Fourteenth Amendment

Ratified by the states in 1868 shortly after the end of the Civil War, the Fourteenth Amendment to the U.S. Constitution was enacted with multiple purposes in mind. First, the Fourteenth Amendment granted citizenship and the promise of equality for Black Americans, many of whom were freed slaves. In addition, the Fourteenth Amendment served as the centerpiece of legal challenges to achieve equity in many areas, beginning with school segregation, based on its Due Process and Equal Protection Clauses. This entry reviews its history and legal application in the 20th century and beyond.

Historical Background

Members of the Republican Party introduced the Fourteenth Amendment after the conclusion of the Civil War to ensure that the admission of Confederate states back into the Union would be accompanied by a guarantee of equal rights for Blacks, especially freed slaves, in the South. In enacting the Fourteenth Amendment, Congress essentially reversed the Supreme Court’s opinion in Dred Scott v. Sandford (1857), which held that since Blacks, even free Blacks, were not citizens, they were not entitled to constitutional guarantees.

Not long after the Fourteenth Amendment was enacted, the Supreme Court, bowing to social pressures, greatly limited its effect in the Slaughterhouse Cases (1873). These limitations would remain until well into the 20th century. In adopting a very narrow interpretation of the federal constitutional guarantees, especially of those rights protected by the Fourteenth Amendment, the Court maintained that state laws were paramount over federal protections for rights and liberties. As such, the Court largely obviated the promise of the Fourteenth Amendment by granting states the authority to trump the federal Constitution.

In its infamous judgment in Plessy v. Ferguson (1896), the Supreme Court went so far as to offer its opinion that the State of Louisiana did not violate the Equal Protection Clause of the Fourteenth Amendment by requiring separate but equal public railroad accommodations for members of the different races. By extension, Plessy legitimized the pernicious doctrine of “separate but equal” in many areas of life, including schools, especially in the American South. The Court officially extended Plessy to schools in Gong Lum v. Rice (1927), when it upheld the exclusion of a student of Chinese origin from a school intended for White children.

Modern Court Rulings

After being unable to resolve the issue of school desegregation in 1953, the Supreme Court called for rearguments later that year that focused on the Fourteenth Amendment. In listening to arguments led by Thurgood Marshall of the NAACP Legal Defense Fund, the Court addressed whether separate but equal schools violated the Equal Protection Clause of the Fourteenth Amendment. In helping to eradicate racial segregation in state supported higher education, Marshall had successfully advanced the position that such schools did constitute a violation. In response to the question of whether “segregation of children in public schools solely on the basis of race, even though the physical Facilities and other ‘tangible’ factors may be equal, deprive the children of the minority group of equal educational opportunities,” the Court, in Brown v. Board of Education of Topeka (1954) explicitly answered “We believe that it does” (p. 493). As a result, the Brown Court concluded that state-mandated racial segregation in public schools violated the Fourteenth Amendment. Further, on the same day as it handed down Brown, in Bolling v. Sharpe (1954), the Court vitiated segregation in the public schools in Washington, D.C., finding that the practice violated the Due Process Clause of the Fifth Amendment, which applies to the federal government.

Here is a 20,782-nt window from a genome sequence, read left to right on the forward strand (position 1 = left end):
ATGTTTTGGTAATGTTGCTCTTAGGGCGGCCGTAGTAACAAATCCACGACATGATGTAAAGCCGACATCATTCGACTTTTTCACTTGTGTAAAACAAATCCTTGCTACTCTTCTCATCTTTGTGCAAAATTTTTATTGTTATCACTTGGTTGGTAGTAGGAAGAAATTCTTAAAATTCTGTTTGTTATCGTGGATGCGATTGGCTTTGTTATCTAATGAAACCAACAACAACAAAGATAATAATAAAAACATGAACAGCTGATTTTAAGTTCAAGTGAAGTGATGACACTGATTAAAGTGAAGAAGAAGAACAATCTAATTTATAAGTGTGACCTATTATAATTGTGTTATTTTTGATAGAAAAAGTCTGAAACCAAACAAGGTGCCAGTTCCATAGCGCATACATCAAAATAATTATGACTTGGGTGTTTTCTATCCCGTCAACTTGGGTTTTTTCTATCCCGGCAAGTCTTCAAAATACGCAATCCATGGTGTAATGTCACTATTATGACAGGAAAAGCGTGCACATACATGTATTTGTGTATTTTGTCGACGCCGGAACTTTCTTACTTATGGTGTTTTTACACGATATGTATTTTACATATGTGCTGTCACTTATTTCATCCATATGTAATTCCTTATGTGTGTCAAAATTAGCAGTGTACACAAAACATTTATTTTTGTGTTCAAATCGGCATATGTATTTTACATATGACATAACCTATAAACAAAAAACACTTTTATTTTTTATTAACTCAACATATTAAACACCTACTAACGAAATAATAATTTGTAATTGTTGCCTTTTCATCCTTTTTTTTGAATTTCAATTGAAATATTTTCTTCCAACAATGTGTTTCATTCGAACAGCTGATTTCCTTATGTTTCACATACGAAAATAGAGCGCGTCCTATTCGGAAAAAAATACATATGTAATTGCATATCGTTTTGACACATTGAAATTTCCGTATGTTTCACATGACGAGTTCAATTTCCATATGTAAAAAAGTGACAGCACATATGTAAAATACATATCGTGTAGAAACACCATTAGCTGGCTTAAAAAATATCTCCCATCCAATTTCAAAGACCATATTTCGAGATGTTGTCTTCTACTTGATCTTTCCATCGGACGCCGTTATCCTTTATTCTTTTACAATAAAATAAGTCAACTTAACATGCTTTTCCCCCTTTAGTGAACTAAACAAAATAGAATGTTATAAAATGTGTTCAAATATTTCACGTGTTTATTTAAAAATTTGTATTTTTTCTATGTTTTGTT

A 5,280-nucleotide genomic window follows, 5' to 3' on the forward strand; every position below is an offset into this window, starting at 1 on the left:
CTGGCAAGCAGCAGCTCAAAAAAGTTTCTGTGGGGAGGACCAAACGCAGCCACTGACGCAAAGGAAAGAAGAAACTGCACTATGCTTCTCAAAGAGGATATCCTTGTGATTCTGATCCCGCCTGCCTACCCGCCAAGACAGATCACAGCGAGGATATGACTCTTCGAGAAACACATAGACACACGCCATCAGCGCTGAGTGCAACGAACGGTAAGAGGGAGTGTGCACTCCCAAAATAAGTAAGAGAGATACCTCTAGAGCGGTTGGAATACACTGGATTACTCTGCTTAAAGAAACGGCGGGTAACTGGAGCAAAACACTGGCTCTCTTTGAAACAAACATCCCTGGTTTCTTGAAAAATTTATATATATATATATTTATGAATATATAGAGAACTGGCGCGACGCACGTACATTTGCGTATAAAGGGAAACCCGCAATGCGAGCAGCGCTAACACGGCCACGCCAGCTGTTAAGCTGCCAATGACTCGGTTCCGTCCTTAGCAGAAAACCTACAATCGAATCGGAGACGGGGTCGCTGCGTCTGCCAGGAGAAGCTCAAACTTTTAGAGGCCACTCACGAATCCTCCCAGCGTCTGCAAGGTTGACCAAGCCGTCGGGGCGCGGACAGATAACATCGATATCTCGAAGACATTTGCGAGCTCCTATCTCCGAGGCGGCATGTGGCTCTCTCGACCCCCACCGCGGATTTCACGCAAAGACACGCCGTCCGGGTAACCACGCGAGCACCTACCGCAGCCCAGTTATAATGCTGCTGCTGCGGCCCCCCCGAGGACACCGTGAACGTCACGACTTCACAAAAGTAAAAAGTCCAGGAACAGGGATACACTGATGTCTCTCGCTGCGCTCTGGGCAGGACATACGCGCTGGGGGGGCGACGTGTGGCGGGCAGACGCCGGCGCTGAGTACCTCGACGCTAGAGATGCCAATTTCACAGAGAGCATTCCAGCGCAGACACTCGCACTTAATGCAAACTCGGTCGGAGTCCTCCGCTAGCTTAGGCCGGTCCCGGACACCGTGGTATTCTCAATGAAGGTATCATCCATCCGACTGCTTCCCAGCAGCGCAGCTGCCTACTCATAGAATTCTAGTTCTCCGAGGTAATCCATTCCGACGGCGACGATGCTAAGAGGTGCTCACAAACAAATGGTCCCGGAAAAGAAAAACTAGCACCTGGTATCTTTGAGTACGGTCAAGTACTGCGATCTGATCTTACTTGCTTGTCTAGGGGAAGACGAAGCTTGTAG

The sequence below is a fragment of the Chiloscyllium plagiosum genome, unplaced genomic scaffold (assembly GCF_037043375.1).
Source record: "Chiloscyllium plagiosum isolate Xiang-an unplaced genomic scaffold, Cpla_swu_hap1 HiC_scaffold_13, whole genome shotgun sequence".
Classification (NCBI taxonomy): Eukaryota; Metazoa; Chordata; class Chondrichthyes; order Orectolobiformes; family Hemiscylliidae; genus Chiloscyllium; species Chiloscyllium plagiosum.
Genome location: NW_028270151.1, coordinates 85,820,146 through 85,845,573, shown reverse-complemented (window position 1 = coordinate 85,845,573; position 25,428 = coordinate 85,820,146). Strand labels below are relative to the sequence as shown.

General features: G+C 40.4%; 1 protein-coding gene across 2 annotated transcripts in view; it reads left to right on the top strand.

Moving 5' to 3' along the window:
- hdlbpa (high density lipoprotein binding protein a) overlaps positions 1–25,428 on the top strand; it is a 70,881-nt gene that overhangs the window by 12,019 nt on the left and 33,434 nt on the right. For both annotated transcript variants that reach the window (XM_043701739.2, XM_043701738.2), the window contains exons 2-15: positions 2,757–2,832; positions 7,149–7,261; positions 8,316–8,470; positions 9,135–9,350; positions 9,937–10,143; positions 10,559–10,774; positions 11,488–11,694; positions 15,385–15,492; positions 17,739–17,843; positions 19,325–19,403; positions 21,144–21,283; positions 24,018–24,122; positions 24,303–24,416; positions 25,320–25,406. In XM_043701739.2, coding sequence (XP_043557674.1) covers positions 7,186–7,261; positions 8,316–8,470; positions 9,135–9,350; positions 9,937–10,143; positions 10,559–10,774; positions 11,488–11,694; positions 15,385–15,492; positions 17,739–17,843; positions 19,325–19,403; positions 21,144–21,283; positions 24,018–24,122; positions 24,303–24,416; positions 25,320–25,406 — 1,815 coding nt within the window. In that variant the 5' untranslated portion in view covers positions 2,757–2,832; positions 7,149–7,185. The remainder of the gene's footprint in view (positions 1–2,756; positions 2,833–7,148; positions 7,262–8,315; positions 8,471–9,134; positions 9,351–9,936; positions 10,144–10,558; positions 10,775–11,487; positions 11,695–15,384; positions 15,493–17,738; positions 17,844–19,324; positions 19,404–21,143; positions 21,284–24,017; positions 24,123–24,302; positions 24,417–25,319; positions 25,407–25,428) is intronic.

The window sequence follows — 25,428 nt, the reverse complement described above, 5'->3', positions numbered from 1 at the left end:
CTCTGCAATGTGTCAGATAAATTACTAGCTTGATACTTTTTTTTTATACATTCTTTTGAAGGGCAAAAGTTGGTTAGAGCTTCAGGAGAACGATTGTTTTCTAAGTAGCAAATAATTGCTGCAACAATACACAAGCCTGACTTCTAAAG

Brown thus opened the door to an era of equal educational opportunities for all children, advanced under the Fourteenth Amendment in both the legislative and judicial arenas, by initiating the call for equal protection under the law for all students regardless of their race, gender, or physical (dis)abilities. Moreover, Brown’s reliance on the Equal Protection and Due Process Clauses in the Fourteenth Amendment ushered in an era that has transformed American society in a myriad of areas, including public and nonpublic education, that the nation continues to experience to this day.

Paul Green

See also Bolling v. Sharpe; Brown v. Board of Education of Topeka; Brown v. Board of Education of Topeka and Equal Educational Opportunities; Federal Role in Education

Further Readings

  • Bickel, A. (1986). The least dangerous branch: The Supreme Court at the bar of politics. Indianapolis, IN: Bobbs-Merrill. 
  • Hall, K. L. (1992). The Oxford companion to the Supreme Court of the United States. New York: Oxford University Press. 
  • Kluger, R. (1975). Simple justice: The history of Brown v. Board of Education and Black America’s struggle for equality. New York: Knopf. 

Legal Citations